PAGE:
History majors must take at least four electives towards the fulfillment of their degree requirements. History minors must take at least two electives.
HIS 301-01, Revolt of 1857 (Mukherjee) [Monsoon 2016]
In this course, students will deal with the events, the sources, the historiography and the events of the uprising.
HIS 302-01, World Hegemon: Britain in Comparative Perspective, c. 1832-1914. (Green) [Monsoon 2016]
Victorian Britain was the world's greatest power since Roman times. Its population quadrupled. It became, and long remained, the leading industrial power. It dominated international trade. It acquired an empire covering one-quarter of the world's surface. This course explains how that happened and what its consequences were, both for Britain and the rest of the world, down to the outbreak of the first World War.
HIS 303, Politics and Society in India, 1937-77 (cross-listed as POL 304) (Rangarajan) [Monsoon 2016]
The era of Congress dominance, from the victory in most provinces in the 1937 provincial elections to its first defeat in a general election in 1977. The course spans an era though freedom, Partition and constitution making to the emergence of the parliamentary system and the early years of independent India. Socio-political and economic changes in India are viewed in relation to the changing role of the republic in Asia and the world.
HIS 304, Indigenous Histories (cross-listed as SOA 303) (Kelly) [Monsoon 2016]
This course is focused on ‘indigenous peoples’ — known in India as ‘tribals’ — communities who are often thought of as outside mainstream society, isolated, ‘backward’, and perhaps anachronistic remnants of ages past.
Recent interdisciplinary work in History and Anthropology has focused on understanding the specific histories of indigenous and ‘tribal’ communities, to break out of the timeless mold, and understand how and why they have existed alongside states and empires, and continue to co-exist within and along side nation-states. In order to do this, we explore a variety of case studies in indigenous histories from all over the world including South Asia, North America, Hawaii, Africa and Australia.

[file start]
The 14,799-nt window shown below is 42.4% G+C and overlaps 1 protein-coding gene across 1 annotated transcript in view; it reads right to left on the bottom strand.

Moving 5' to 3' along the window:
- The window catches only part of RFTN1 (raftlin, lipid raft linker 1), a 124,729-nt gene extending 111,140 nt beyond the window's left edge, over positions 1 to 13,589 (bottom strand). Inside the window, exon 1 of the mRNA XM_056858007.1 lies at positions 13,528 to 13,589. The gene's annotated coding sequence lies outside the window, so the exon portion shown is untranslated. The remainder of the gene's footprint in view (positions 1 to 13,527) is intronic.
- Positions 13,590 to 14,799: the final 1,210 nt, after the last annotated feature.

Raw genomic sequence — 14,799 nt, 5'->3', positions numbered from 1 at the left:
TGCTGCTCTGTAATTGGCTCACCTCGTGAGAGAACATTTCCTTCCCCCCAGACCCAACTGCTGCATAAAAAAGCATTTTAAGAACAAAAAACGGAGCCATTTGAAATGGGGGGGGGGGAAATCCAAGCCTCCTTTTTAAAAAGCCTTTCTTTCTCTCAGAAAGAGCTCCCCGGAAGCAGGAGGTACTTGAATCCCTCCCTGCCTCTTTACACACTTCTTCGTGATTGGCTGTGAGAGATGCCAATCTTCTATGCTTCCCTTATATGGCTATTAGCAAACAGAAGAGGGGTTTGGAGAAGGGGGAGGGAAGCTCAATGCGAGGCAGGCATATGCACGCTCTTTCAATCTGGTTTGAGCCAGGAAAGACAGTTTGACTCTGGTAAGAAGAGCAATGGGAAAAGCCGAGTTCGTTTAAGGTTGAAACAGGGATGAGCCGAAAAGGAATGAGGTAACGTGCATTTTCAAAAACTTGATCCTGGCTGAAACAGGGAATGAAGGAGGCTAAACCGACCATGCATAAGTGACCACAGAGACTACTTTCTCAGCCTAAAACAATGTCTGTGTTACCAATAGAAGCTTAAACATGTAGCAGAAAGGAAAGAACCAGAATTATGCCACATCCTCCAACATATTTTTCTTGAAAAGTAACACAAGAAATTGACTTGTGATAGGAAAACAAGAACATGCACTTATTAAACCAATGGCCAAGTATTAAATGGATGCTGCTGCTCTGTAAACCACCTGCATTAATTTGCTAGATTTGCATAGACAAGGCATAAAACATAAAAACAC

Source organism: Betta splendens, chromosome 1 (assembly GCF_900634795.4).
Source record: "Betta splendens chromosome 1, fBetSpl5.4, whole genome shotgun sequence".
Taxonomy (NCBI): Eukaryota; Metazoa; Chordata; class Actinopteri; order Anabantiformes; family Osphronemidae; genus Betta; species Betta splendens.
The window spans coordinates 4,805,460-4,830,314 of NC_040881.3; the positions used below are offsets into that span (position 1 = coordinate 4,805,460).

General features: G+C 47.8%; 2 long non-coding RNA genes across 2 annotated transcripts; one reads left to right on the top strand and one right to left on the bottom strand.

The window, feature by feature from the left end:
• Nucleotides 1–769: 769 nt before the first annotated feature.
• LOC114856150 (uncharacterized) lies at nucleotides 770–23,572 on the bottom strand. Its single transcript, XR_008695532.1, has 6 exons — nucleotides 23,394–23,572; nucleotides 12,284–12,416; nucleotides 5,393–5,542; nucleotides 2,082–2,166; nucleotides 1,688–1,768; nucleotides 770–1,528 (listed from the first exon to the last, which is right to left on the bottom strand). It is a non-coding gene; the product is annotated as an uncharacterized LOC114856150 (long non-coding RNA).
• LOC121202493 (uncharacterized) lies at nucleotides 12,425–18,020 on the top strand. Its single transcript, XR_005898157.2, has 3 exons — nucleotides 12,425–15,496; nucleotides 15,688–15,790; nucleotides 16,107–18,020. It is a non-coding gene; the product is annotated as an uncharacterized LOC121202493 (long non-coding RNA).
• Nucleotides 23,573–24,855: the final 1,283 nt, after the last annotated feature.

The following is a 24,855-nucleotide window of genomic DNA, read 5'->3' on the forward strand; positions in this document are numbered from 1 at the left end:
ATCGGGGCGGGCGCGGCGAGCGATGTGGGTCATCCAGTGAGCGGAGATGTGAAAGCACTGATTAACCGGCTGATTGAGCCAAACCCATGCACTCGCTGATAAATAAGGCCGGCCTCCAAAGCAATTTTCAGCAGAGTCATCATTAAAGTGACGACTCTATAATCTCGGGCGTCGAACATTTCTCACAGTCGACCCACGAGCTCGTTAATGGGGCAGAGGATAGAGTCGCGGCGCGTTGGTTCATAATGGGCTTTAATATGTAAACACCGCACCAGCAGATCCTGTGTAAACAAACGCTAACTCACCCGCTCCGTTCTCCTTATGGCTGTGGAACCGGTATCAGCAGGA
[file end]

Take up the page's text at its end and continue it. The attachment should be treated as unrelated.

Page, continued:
HIS 305, International History of the Twentieth Century (cross-listed as IR 201-01) (Raghavan) [Monsoon 2016]
This course will chart and analyse the transformation of the international and global politics over the long twentieth century. It will focus on events and processes from the late nineteenth century to the present, covering the two world wars and the cold war, the fall and rise of global capitalism, revolutions and decolonization, international institutions and economic development, ideologies and religion, new discourses of neoliberalism and human rights.”
HIS 399-01, War, Empire & the Hapsburgs in Early Modern Europe: 1477-1714 (Independent Studies Module) (Nath) [Monsoon 2016]
The course starts at the outbreak of the War of Burgundian Succession (1477-1482). Next, it explores the involvement of the Empire in the Italian Wars (1494-1559), the Eighty Years’ War (1568-1648) in the Netherlands, and the Thirty Years’ War (1618-1648) in Central Europe. The module will also study the unfolding of Europe’s overseas colonisation and the Protestant Reformation as well as their interaction with Habsburg empire-building. It also looks at Habsburg war and diplomacy with the Ottoman Empire in Eastern Europe. It closes with the end of the War of Spanish Succession (1701-1714).
HIS 399, Independent Studies Module
In consultation with a member of the History faculty, a student may design an independent studies module, on a topic of their choosing. A faculty member must agree to supervise the module, and determine the modes of evaluation. Faculty and student together will determine an appropriate reading list and schedule of weekly meetings to discuss the readings. This option may not be available every semester, depending on the availability of faculty.